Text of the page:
NC Commerce officials say proposed fracking tax would fund corporate incentives

acurliss@newsobserver.comAugust 1, 2013 

  • Sharon Decker

    Commerce Secretary Sharon Decker was appointed to the position this year by Gov. Pat McCrory. They both are former employees of Duke Energy. Decker worked there for 27 years, leaving in 1997 as chief communications officer. Since then, she led a clothing company and several nonprofits. She is a past chairwoman of the Charlotte Chamber of Commerce.

    Decker has served on the board of directors of SCANA, parent company of PSNC Energy, as well as Family Dollar and Charlotte-based Coca-Cola Bottling Consolidated.

The administration of Gov. Pat McCrory is pushing a proposed tax on fracking as a substantial piece of its economic recovery strategy, with key Republicans saying it would raise millions for financial incentives to recruit companies or help them expand in North Carolina.

Commerce Secretary Sharon Decker said this week the state’s biggest competition in luring business is from Texas, where Gov. Rick Perry has what she called a “big slush fund,” financed by energy taxes, to spend on recruiting companies there. Her comments were to a group of business and community leaders Wednesday afternoon during a question-and-answer session at Robeson Community College near Lumberton.

Decker told the group she wants a similar piggy bank here and that “energy partners” are ready to “provide us with the money” in a climate where increasing traditional funding streams for incentives, such as income and corporate taxes, isn’t likely. She said the money would be used to lure major projects to the state.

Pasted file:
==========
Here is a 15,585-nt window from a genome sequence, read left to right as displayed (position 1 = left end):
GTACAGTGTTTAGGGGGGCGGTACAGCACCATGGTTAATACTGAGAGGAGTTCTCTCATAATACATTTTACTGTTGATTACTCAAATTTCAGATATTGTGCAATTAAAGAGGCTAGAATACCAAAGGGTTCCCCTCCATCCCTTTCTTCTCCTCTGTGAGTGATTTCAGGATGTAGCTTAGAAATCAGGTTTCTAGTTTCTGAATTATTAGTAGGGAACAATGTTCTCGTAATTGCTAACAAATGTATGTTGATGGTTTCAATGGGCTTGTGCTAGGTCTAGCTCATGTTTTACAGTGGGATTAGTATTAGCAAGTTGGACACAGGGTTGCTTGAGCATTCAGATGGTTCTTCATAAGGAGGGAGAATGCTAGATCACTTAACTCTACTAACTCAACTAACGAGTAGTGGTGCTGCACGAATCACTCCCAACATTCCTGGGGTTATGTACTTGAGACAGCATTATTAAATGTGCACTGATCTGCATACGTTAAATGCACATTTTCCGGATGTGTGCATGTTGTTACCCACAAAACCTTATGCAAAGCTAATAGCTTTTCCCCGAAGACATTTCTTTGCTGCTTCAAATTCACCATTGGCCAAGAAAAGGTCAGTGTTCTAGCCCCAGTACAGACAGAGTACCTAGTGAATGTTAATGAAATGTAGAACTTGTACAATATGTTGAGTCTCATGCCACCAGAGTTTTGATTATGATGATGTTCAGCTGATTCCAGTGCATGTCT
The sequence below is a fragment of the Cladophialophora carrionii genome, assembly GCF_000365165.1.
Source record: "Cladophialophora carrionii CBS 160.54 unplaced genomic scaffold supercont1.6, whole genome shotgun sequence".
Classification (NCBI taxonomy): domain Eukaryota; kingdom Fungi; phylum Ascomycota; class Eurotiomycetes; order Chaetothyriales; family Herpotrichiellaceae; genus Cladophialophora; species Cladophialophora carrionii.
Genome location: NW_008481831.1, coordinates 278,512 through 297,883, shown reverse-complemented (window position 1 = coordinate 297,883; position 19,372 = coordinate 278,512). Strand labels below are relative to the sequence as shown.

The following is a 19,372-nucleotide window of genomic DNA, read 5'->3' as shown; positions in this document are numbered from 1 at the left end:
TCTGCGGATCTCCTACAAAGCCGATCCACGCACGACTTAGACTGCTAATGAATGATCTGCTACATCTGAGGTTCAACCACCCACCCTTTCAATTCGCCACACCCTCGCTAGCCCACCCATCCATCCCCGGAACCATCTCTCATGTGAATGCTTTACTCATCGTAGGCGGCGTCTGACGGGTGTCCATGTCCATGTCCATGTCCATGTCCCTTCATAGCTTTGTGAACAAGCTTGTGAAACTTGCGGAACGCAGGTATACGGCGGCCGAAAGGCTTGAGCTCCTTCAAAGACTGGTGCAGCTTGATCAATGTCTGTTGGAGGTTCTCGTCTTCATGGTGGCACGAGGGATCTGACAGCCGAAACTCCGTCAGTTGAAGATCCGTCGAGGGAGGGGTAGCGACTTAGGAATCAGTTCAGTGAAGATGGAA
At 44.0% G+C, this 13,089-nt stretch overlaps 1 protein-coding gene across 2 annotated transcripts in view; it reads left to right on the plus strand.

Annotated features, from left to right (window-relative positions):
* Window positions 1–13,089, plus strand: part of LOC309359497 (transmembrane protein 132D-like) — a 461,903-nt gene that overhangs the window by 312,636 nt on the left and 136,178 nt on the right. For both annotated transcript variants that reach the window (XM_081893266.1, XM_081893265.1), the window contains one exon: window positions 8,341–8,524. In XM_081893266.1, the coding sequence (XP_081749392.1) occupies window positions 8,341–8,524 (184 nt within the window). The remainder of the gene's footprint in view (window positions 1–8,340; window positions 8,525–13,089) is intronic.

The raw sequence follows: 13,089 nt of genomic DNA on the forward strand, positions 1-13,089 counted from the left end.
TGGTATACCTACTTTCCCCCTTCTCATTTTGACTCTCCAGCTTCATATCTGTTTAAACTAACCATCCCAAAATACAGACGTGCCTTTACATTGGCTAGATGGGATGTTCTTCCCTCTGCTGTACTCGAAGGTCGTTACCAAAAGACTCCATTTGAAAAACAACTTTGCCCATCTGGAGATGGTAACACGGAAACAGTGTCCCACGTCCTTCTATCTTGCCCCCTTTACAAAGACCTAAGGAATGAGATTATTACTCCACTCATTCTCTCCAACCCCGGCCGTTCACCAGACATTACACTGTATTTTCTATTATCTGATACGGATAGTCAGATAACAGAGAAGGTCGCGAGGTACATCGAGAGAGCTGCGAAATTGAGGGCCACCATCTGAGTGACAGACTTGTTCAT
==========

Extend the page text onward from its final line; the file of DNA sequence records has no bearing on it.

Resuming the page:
“I’m very selfish – the governor gets tired of hearing it,” Decker told the group. “He says, ‘Lordy, mercy, you’re the greatest advocate for fracking I’ve ever seen.’ And I said it has nothing to do with fracking. I want those dollars in economic development.”

Texas has a long history of energy development, with vast shale gas reserves estimated to be at least 50 times larger than North Carolina’s.

Decker said she would not “go as crazy” as Perry in Texas, where officials have spent billions on incentives for corporations.

But she said more flexibility and more money for incentives in North Carolina are important as the state tries to improve wages and grow jobs.

“When you hear some conversation about hydraulic fracturing and offshore drilling, recognize that we’ve got to do it safely and there’s power in the energy,” Decker said. “But there’s also a revenue stream there that folks are eager to offer us for greater economic growth in the state.”

She added: “I’m glad the press isn’t here.”

An aide then pointed out a News & Observer reporter and the session shifted to other economic concerns.

In an interview, Decker explained her position on fracking-for-incentive money as aimed at finding a new approach to creating jobs. And she pointed out pending legislation that she said would accomplish that goal.

The bill, SB 127, emerged in the waning days of the legislative session with language she said the administration helped craft that would raise the incentive money from fracking. The bill did not pass as lawmakers said time to study it ran out and they adjourned last week.

Lawmakers are scheduled to reconvene in May and could take up the bill then. There has been discussion recently that McCrory, a Republican in his first term, may call a special session of the legislature to deal with energy and economic development matters.

A tax on fracking

The latest version of the bill appears to combine the controversial topics of corporate incentives and fracking.

The term fracking is short for hydraulic fracturing, a process used to extract natural gas from deep in the ground that has raised concerns across the nation about its possible impacts on the environment, including water pollution and a correlation with earthquakes.

Incentives have drawn bipartisan debate for years. The state’s Republican Party recently adopted a platform that again says it is against “corporate welfare” and that targeted tax incentives are “contrary to the free enterprise system.”